Licensing can be a pain in this era of digital distribution. Most games you can expect to remain on the marvel for ages but when licensing wears out, that sometimes mean a game can go missing in action. Most of the time, this is obscure stuff, but the complex Marvel game licensing has meant that certain popular titles vanished from the market, such as Marvel vs. Capcom 3. While the physical version remained available, the digital version was delisted in 2014, making it a lot harder to find a copy to play. Fortunately, with the announcement of the upcoming Marvel vs Capcom: Infinite, Capcom had a chance to bring Ultimate Marvel vs. Capcom 3 to the PS4. What's new about this release? Not a ton, except for the fact that you can actually buy it.
UMvC3 doesn't have much of a plot. Heroes from both sides join up to fight, and at the end, they fight Galactus for vague reasons. There are a lot of references, but this is a fighting game from an era when fighting games having plots was considered a curiosity. As such, there isn't a ton of single-player content; you can run through an arcade mode or some training missions, and that is about it. UMvC3 includes the gimmicky "Heroes vs. Heralds" mode, where you can equip special cards to boost your characters, but this mode isn't much of a draw on its own. This isn't a fighting game where you can get a ton of value out of the single-player portion. Expect to play it online a bunch to get your value from the game.
UMvC3 is built around three-on-three fights, so you select three characters and are dropped into a battle. The main character is the one fighting, and the other two can be called in to perform Assist Attacks. You can also swap characters at any time, but doing so leaves you vulnerable unless you pick a wise moment to do it. The goal is for one side to take out all three of an opponent's characters before they take you out. All characters are vulnerable as long as they're on-screen, which means a well-timed super move can also hit an assist character for brutal damage. It's a game where death can be swift, and damage numbers are high across the board.
The basic controls are very smooth and responsive. You can do almost everything in the game with a handful of presses and simple movements. This does make it a fairly accessible game from a gameplay perspective, so anyone can pick up the game and pull off some flashy and cool-looking combos. There's even a Simple mode that automates some of the combos if you're not comfortable with them, though this mode can leave you critically vulnerable if you're not careful. It's not a bad game to pick up if you want to get into fighting games, but it requires significantly faster twitch responses than most modern Street Fighter titles.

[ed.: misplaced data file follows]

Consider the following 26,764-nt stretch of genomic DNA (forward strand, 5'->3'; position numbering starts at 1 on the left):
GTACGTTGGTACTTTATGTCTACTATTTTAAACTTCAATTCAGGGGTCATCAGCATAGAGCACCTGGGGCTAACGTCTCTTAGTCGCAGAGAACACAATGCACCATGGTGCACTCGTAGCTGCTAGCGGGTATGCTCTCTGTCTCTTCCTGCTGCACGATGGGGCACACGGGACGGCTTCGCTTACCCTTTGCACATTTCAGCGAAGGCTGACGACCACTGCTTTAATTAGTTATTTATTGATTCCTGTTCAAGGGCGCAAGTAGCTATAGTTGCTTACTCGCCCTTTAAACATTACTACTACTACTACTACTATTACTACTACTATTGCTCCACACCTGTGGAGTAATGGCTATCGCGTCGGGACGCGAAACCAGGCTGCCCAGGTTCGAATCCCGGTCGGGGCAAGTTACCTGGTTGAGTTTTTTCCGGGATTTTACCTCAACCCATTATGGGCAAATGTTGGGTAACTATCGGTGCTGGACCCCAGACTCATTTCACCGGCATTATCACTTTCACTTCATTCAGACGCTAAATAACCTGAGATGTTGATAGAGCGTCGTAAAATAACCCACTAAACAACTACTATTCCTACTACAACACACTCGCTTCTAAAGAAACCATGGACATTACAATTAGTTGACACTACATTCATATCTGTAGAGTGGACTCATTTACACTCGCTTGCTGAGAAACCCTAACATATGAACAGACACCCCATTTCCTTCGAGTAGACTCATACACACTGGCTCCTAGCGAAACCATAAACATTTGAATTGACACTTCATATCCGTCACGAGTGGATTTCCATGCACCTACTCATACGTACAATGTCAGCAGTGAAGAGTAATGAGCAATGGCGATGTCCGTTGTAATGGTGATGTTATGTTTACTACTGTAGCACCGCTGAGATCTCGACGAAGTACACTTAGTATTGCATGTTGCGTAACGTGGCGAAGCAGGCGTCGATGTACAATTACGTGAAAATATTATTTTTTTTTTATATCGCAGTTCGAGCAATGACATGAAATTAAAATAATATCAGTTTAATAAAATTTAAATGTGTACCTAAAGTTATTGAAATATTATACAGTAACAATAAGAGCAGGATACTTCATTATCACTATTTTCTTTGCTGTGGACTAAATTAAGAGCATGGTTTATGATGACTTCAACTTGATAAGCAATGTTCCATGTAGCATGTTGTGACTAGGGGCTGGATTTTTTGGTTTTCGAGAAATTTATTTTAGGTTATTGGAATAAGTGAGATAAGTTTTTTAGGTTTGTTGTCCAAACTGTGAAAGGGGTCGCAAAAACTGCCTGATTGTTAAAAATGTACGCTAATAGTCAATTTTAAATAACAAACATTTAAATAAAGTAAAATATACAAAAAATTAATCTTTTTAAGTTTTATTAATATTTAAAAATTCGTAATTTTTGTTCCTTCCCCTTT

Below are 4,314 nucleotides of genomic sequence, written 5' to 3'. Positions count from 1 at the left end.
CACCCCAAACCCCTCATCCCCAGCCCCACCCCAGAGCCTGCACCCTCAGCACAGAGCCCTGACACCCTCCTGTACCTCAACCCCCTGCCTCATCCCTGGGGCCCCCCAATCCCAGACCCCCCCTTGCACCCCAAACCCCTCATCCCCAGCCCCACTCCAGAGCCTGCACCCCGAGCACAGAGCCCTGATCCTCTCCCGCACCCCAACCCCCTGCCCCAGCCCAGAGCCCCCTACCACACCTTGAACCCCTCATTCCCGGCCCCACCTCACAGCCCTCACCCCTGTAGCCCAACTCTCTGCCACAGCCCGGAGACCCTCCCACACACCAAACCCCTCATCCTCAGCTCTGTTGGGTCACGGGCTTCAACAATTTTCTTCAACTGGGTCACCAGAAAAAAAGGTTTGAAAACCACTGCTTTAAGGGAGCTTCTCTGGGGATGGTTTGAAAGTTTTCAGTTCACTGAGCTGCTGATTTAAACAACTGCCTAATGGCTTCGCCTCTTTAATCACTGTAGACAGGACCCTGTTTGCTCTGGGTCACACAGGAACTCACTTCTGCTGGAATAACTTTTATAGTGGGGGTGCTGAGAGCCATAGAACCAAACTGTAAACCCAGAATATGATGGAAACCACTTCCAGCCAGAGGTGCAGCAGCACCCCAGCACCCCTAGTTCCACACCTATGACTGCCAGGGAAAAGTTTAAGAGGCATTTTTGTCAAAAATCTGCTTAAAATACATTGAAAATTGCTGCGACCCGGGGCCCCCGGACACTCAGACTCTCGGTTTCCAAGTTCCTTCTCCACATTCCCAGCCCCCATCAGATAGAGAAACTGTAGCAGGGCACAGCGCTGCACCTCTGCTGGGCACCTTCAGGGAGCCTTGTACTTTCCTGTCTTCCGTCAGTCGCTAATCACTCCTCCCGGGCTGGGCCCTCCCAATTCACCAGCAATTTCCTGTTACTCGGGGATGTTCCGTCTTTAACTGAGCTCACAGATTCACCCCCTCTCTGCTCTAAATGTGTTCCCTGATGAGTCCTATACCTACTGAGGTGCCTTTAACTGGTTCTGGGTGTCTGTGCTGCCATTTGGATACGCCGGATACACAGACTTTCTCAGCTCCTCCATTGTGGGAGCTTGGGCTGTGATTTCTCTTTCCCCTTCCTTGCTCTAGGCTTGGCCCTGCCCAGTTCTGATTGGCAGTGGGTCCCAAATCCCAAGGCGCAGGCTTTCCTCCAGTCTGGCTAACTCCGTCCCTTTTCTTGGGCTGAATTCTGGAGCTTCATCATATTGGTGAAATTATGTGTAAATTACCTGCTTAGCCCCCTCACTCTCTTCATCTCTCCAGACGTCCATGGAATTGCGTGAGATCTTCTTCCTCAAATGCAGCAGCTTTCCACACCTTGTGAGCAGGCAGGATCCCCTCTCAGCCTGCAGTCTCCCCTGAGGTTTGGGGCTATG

One of the biggest and most controversial features is the handicap "X-Factor." Every team has a single use of X-Factor during a match. When an X-Factor is popped (by pressing all of your attack buttons), you can cancel any currently ongoing action and then act. In addition, it powers up your character significantly, both in terms of a damage increase and in providing health regeneration and reducing the damage you take. X-Factor's limitation is that it begins weak and becomes absurd when characters on your team are defeated. Level 3 X-Factor can turn around a match while Level 1 allows you to capitalize on an opportunity. It means that the fight isn't over until it's over. Even if you have three characters to your opponent's one, a strong X-Factor character can be worth three fighters on his/her own.
UMvC3 has a huge cast, with 25 fighters from each side, including both well-known as well as incredibly obscure characters. What is considered incredibly obscure varies a bit. For example, Rocket Raccoon from "The Guardians of the Galaxy" was an obscure choice when the game was initially released, but he's a natural add-in now. There are some odd absences, such Capcom's iconic Blue Bomber Mega-Man or Spider-Man's nemesis Venom, but they don't drag down the experience. With such a diverse show of characters, it was natural someone would get overlooked.